Re Firearm Data Gap Impedes Tracing Efforts (May 6): I would like to urge Bill Blair, Minister for Border Security and Organized Crime Reduction, to support a ban on all handguns and semi-automatic rifles by acting on principle, rather than questionable opinion results, including those reported just last month. Questionable, because various respondents were members of pro-gun groups that have entrenched views on the issue (Report Says Canadians Are ‘Strongly Polarized’ On Potential Firearms Ban, April 12).
Mr. Blair should contemplate the controversies that postponed the adoption of seat belts, controls on smoking, and the legalization of marijuana. In each cases, the public majority had negative views long before the government acted – and now most people support these initiatives.
Public opinion has been distorted by clever, well-funded anti-gun control campaigns. Opinion polls suggest a high percentage of rural gun owners are afraid their rifles, used for legitimate hunting, will be banned – not immediately, of course, but down the road. When has this ever been the policy of any Canadian government?
I believe fervently in democracy, but that should not mean government by opinion poll.
We voted the Liberals in. Now they have to do the right thing.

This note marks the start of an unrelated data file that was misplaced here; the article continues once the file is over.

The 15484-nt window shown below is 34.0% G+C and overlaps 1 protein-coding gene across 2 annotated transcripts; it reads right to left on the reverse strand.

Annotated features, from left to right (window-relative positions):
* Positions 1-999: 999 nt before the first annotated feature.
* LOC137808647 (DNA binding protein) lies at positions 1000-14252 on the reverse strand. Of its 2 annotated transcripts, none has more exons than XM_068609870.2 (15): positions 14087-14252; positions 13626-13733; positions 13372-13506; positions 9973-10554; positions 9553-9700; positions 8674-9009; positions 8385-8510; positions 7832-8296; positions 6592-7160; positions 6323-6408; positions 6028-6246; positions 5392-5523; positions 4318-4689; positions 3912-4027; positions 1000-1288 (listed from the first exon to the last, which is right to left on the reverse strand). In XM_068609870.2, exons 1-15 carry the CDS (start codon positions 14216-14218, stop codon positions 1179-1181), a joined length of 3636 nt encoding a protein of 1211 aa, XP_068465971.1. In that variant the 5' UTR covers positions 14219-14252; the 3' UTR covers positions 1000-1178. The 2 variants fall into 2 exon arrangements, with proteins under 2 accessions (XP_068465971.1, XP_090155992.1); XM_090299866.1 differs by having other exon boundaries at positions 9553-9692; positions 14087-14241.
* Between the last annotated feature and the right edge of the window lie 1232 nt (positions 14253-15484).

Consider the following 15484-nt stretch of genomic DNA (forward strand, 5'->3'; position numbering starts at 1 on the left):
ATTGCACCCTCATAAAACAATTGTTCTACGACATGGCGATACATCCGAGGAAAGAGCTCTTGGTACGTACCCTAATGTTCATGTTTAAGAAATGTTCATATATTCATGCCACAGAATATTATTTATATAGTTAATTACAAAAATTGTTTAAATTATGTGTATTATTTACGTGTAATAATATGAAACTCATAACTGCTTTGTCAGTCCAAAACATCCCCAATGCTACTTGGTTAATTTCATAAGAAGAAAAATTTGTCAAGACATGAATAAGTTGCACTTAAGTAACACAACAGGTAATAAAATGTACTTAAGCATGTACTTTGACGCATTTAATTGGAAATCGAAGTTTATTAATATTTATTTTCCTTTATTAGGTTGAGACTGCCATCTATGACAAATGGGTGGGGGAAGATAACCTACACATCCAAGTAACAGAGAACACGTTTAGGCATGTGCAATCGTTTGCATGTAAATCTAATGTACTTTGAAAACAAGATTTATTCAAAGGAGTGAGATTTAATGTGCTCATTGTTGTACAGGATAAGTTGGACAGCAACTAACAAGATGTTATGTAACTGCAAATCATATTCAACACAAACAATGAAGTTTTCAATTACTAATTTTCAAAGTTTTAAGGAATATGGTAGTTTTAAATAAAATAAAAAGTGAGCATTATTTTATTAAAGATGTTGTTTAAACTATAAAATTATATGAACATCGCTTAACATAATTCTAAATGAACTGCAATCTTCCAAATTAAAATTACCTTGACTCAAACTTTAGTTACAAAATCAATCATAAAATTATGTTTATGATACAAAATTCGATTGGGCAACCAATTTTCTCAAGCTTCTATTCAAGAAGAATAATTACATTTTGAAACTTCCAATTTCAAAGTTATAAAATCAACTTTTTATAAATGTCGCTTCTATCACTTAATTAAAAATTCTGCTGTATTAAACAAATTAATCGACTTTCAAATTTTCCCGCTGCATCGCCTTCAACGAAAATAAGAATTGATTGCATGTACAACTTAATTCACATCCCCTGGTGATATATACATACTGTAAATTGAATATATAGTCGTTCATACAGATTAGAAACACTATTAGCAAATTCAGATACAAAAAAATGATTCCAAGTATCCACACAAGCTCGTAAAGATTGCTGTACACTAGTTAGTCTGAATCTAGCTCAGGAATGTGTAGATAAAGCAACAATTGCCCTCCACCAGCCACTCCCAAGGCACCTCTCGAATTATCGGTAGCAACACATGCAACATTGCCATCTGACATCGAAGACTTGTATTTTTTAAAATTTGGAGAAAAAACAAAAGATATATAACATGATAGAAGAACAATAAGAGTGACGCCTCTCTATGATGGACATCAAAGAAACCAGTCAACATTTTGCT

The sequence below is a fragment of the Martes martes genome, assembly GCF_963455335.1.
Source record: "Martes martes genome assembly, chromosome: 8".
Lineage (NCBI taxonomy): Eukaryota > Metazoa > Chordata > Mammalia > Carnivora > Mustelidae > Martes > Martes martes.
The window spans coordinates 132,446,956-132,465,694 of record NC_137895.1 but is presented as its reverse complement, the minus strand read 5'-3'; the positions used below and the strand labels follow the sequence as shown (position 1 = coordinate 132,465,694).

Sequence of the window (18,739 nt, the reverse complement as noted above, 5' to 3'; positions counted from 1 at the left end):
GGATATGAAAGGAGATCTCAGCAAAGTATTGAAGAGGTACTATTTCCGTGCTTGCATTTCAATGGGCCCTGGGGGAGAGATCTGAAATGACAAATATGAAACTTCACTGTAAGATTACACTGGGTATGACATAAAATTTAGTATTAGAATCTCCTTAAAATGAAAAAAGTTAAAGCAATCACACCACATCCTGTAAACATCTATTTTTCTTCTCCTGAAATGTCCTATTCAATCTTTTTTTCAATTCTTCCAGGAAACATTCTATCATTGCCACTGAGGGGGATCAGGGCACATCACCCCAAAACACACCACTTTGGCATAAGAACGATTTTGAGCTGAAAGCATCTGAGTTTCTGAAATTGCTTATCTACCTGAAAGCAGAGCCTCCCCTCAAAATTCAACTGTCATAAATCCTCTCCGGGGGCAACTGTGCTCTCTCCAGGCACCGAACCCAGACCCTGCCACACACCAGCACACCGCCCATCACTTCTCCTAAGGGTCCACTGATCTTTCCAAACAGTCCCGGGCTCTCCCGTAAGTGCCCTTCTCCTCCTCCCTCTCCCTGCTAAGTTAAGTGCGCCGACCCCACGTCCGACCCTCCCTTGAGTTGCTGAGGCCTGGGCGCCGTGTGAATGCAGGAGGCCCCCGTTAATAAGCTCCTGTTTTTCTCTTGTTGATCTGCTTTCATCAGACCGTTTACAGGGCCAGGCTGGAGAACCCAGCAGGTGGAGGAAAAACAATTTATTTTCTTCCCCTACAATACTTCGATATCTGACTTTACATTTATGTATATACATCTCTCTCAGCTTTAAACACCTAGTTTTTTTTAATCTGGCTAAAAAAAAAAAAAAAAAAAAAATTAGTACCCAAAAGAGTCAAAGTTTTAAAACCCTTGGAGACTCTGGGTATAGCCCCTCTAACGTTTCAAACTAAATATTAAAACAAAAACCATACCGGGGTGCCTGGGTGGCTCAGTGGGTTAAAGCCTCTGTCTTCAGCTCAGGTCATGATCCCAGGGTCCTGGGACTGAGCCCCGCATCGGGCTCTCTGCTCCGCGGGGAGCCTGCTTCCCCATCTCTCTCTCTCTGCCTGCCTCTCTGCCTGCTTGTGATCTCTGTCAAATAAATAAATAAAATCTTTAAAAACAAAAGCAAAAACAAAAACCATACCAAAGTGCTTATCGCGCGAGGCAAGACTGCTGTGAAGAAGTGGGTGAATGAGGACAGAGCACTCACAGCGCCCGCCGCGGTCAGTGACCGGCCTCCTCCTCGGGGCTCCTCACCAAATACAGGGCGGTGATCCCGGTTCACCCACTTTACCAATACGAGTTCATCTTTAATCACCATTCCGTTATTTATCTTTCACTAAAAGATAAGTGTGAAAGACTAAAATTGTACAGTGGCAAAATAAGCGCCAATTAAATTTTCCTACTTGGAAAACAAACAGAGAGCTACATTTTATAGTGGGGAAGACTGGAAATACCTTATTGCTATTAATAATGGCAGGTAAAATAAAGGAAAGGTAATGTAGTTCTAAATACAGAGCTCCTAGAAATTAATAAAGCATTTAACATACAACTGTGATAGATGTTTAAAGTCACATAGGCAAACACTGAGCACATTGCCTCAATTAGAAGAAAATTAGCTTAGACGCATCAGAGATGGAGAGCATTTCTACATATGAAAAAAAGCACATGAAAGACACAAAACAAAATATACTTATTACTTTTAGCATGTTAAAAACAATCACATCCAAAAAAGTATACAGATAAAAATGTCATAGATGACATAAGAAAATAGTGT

Michael Craig, Owen Sound, Ont.
So it’s come to this: Two students opened fire in a Denver area school, killing one classmate and wounding seven others and it’s in three inches at the bottom of an inside page (One Student, Seven Injured In Colorado School Shooting, May 8).
Ho-hum – more thoughts and prayers coming up. No details initially on what kind of guns were used; it doesn’t matter. The fact that two students felt killing others was appropriate to address their need to get even in some way is chilling. The fact that they could acquire guns is disturbing. Is this ever going to be addressed?
Ann Sullivan, Peterborough, Ont.
As a young boy in the late 1950s, my first introduction to the paint-by-numbers art form was the paintings in our newly opened family hotel in Deer Lake, Nfld. (Safety In Numbers? How Dan Robbins Painted Outside The Lines And Inspired A Phenomenon – April 27). They were by my great-aunt, who also happened to be the Mother Superior for the Presentation Sisters of Newfoundland and Labrador.
It wasn’t until I was a little older and more sophisticated that I realized these were paint-by-numbers. It seemed to be a family secret, never mentioned.
Later, my father was presented with an elaborate paint-by-number kit for his birthday. I’m not sure if it was The Last Supper or another of the classics. Much to my mother’s chagrin, dad ignored the numbers, turned the board over and started a self-portrait on the back. For several weeks, we had to suffer dad posing in front of the mirror whenever he wasn’t attending to guests. Attired in a suit and tie for the occasion!
Without any training, his natural talent began to take shape on the easel. To our family, it was a marvel and a masterpiece. Unfortunately, he retired from this endeavour after his first creation.
Any time I stumble across Norman Rockwell’s humorous portrayal of his self-portrait, I see the exact rendition of my father’s self-portrait. And any time I see a “paint-by-number,” I have the urge to peek at the back to see if there’s a real painting there.
Robert J. Young, Corner Brook, Nfld.